First of all, it should be noted that while auto loans are certainly impacted by the federal rate, their rates won’t necessarily come down as dramatically as those of the Fed’s. According to a piece on bankrate.com, the average rate on a five-year new car loan as of October 28, 2020 was at 4.22 percent. That number was down from 4.6 percent at the start of 2020. It’s not the most dramatic decrease, but it doesn’t translate into monthly and total savings on auto loans. The degree will vary from company to company.
While the numbers on bankrate.com do show an average decrease, the move from the Fed hasn’t translated into significantly lower interest rates for most car buyers. Experts at Cox Automotive pointed to the undeniably negative reaction of the stock market to the cut. They go further to explain that “vehicle demand could actually be hurt by declining wealth and lower consumer sentiment, which typically follows stock market correction.”
TrueCar also crunched the numbers on potential auto loan savings. They claimed that a cut by the Fed of half a percentage point could translate to roughly five to eight dollars a month reduction in car payments. It’s hardly earth-shattering. In the typical term of an auto loan, that would equate to between $400 and $600 in total savings.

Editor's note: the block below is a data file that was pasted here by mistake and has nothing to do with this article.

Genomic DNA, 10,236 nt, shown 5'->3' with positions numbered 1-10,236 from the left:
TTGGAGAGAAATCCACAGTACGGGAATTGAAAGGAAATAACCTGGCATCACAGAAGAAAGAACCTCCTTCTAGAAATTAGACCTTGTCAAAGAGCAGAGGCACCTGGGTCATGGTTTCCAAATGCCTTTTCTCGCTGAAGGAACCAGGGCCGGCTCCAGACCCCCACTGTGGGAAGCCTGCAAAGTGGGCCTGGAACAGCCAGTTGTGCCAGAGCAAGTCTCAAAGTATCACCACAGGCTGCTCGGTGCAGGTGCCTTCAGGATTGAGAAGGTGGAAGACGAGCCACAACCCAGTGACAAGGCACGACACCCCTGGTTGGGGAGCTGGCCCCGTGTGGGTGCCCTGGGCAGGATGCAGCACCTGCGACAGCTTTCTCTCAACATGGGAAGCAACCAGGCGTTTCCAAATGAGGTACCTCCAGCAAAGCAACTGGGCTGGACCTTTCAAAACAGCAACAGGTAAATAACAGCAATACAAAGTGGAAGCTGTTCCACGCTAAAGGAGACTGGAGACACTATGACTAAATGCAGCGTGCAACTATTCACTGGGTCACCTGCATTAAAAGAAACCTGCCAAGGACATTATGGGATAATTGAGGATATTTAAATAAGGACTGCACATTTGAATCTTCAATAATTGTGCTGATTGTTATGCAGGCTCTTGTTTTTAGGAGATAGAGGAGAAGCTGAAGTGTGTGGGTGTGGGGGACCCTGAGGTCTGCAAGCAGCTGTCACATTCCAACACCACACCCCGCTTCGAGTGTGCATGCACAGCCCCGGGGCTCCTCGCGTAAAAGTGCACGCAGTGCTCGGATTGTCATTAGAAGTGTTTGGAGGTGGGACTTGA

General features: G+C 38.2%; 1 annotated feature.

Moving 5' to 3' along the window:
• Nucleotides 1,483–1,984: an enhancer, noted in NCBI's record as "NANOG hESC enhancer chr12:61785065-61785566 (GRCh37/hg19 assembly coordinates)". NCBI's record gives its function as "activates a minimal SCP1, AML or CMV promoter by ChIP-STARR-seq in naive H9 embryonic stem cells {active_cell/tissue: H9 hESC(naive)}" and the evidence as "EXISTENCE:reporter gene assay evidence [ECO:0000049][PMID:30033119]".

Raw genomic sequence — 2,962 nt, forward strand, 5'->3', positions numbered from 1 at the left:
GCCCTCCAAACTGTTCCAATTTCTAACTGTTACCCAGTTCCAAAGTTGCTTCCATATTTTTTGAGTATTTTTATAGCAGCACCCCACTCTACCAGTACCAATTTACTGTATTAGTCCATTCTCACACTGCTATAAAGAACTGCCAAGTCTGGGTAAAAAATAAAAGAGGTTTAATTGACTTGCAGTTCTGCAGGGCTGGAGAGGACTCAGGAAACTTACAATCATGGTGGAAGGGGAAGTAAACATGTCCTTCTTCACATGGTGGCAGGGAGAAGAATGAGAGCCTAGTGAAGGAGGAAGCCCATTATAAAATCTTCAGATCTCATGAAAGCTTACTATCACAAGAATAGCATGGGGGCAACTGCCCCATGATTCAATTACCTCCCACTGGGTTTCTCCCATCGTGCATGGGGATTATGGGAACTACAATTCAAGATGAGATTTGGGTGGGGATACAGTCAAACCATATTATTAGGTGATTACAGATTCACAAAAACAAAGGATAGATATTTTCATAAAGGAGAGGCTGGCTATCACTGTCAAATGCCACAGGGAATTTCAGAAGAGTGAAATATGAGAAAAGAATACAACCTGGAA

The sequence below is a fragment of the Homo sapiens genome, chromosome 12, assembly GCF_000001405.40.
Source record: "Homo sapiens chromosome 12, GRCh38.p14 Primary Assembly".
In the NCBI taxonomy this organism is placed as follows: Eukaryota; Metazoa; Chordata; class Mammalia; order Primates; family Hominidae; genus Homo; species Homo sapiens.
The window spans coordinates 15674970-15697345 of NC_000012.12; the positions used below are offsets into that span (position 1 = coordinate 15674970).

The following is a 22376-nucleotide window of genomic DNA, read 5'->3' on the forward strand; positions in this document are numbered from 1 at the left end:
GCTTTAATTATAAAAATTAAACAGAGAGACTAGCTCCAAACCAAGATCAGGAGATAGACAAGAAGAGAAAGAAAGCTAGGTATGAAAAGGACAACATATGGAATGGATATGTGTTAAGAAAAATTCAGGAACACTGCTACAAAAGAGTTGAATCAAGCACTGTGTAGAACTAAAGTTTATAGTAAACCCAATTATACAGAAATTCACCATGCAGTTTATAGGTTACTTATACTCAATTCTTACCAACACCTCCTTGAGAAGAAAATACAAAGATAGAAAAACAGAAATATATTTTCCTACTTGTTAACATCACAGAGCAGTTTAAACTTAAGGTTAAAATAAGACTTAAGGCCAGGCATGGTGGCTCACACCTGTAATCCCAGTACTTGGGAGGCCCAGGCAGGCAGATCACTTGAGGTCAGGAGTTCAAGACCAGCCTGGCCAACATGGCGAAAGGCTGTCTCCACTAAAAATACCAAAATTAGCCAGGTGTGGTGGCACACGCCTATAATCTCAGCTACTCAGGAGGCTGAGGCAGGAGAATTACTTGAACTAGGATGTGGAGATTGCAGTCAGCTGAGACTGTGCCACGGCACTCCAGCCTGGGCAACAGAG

With the Fed cut coming at the end of quarter 1, the auto industry would certainly hoped to have seen some improvement by quarter 4 — and many did. While the overall picture was still down for the year 2020, the results of quarter 4 show that the industry managed to finish a disastrous year on a stronger note.
Let’s take GM as an example. According to figures reported on CNBC in January 2021, US sales for GM declined by 11.8 percent in total for 2020, but quarter 4 showed a rise of 4.8 percent compared to 2019. This is a good sign that lower monthly payments has at least helped to tempt buyers back to the local car dealerships.
Americans have also received stimulus checks totaling several thousand extra dollars each in 2020. The final number depended on whether you were single/married and/or had children. Was any of that money used to stimulate the auto industry? Figures from the Peter G. Peterson Foundation say not likely. Even households with income $200,000 and above showed 56 percent using the money for ongoing financial expenses. That percentage was as high as 86 percent for low-income households.
What Impact Has the Interest Rate Cut Had on Auto Leasing?
If you’re leasing a car or planning to lease a car, it’s critical that you first understand how your monthly payment is calculated. According to Edmunds, this can be done in 12 steps:
1. Take the MSRP (sticker price) of the car
2. Multiply it by the residual percentage (you can get this number from the dealer)
3. You now have the “residual value.”